Second, consider defining “prevailing party” in your contract or purchase order. In most jurisdictions, “prevailing party” is not only a subjective phrase, but also one subject to the court’s or arbitrator’s determination whether there even was a “prevailing party”. Remember, there are three possible outcomes when you let the court or arbitrator deal with a “prevailing party” question: 1) you prevailed, 2) your opponent prevailed, or 3) no one prevailed.
You should consider defining “prevailing party” in your contract, perhaps tied to settlement offers. One example would be:
Prevailing party means that party, plaintiff or defendant who substantially prevails against the other party. If however, a written offer of compromise made by either party is not accepted by the other party within 21 days after receipt, and the party not accepting fails to obtain a more favorable judgment, the non-accepting party shall not recover prevailing party’s fees and costs (even if it is the prevailing party) and shall pay the costs of suit, reasonable attorneys’ fees and costs incurred by the offering party.
The point is to think about defining “prevailing party” at the outset, rather than having a court or arbitrator define the phrase after the fees and costs are incurred.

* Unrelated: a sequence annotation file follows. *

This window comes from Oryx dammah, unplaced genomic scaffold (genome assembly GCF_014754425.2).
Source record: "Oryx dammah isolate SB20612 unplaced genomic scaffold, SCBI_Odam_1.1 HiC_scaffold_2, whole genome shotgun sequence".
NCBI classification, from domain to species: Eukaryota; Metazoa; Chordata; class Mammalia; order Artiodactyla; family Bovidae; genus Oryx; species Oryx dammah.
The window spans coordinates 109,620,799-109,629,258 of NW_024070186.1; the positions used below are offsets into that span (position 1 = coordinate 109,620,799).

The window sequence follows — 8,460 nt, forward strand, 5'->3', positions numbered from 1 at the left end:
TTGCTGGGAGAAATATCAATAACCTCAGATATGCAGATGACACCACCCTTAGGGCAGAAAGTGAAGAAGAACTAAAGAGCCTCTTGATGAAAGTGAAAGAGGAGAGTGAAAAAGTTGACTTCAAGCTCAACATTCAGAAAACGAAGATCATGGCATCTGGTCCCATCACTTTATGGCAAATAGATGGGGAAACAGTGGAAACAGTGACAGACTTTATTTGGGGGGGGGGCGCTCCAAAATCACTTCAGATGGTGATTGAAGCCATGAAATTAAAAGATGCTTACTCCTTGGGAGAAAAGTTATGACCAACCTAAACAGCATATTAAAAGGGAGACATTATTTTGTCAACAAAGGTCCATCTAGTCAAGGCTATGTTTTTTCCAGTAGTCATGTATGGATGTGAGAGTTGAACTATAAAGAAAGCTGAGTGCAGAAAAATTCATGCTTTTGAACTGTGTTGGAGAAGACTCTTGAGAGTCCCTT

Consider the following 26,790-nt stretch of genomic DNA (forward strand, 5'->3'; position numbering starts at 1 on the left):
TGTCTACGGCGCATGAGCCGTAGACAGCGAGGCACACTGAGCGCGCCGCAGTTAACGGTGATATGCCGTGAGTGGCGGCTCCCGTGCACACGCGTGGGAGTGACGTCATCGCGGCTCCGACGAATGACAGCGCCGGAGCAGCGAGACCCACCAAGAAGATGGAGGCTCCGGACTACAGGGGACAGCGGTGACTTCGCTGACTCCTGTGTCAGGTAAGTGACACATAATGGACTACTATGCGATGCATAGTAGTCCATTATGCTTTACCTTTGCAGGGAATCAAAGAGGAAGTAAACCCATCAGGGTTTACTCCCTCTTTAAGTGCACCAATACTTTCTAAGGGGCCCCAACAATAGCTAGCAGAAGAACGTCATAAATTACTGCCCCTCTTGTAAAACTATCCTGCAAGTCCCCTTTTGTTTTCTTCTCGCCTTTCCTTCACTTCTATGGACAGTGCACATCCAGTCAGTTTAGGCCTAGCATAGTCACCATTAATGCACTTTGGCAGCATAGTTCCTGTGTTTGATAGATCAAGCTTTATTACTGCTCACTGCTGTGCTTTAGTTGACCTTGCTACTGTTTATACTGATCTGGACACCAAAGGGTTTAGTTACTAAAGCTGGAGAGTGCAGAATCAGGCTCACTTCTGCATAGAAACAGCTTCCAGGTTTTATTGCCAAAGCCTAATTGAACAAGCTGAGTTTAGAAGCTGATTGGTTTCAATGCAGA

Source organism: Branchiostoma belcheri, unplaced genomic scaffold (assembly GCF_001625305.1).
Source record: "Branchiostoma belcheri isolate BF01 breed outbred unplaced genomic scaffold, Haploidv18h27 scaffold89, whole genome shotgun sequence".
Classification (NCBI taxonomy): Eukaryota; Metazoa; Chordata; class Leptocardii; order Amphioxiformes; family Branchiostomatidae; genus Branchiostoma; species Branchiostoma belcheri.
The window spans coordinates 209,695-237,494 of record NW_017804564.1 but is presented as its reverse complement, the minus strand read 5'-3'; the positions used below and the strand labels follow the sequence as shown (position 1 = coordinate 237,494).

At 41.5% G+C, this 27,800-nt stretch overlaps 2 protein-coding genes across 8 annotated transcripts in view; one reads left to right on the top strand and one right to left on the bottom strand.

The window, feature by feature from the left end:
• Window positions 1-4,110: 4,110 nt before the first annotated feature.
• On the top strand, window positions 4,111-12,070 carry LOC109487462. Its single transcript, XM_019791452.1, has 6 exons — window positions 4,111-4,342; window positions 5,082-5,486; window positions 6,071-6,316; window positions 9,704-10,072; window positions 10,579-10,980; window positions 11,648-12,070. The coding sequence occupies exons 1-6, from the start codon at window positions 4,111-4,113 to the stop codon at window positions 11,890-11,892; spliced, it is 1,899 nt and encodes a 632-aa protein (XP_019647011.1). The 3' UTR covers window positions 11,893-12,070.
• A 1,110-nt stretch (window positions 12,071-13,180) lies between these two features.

Electronic Documentation and Discovery Controls
Electronic discovery is one of the most disruptive and expensive aspects of dispute resolution. While discovery rules may or may not give one party an advantage over the other party after a dispute has arisen, at the time of contracting both parties are probably motivated to prospectively limit their electronic discovery liability, whether in litigation or arbitration. By limiting discovery up front, the parties can tame the largest category of dispute resolution expense.
Key terms to include in your contracts would include:
Specifying when the duty to preserve documents attaches;
Limiting the number of employees whose email would be required to be reviewed and produced;
Defining the number of server based systems that would be discoverable;
Limiting spoliation sanctions to only those situations involving actual knowledge and bad faith; and
Agreeing to cooperate to the extent practicable on issues of electronic discovery.
(A broader discussion of these terms including model language is available here: Jay Brudz & Jonathan M. Redgrave, Using Contract Terms to Get Ahead of Prospective eDiscovery Costs and Burdens in Commercial Litigation, XVIII RICH. J. L. &TECH. 13, http://jolt.richmond.edu/v18i4/article13.pdf)
The process of dispute resolution can be expensive. Put controls in your contracts to reduce that expense.
About the Authors
Williams Mullen is an AMLaw200 full service law firm. Bob Cox is the Chair of the Construction Practice Group, Jay Brudz co-Chairs the eDiscovery and Information Governance Section. Visit www.williamsmullen.com for more.
Articles published in The Expert Report are the opinions of the authors and do not necessarily represent or reflect the policies or opinions of The Rhodes Group. The Expert Report may not be reproduced in whole or in part without the permission of the publisher.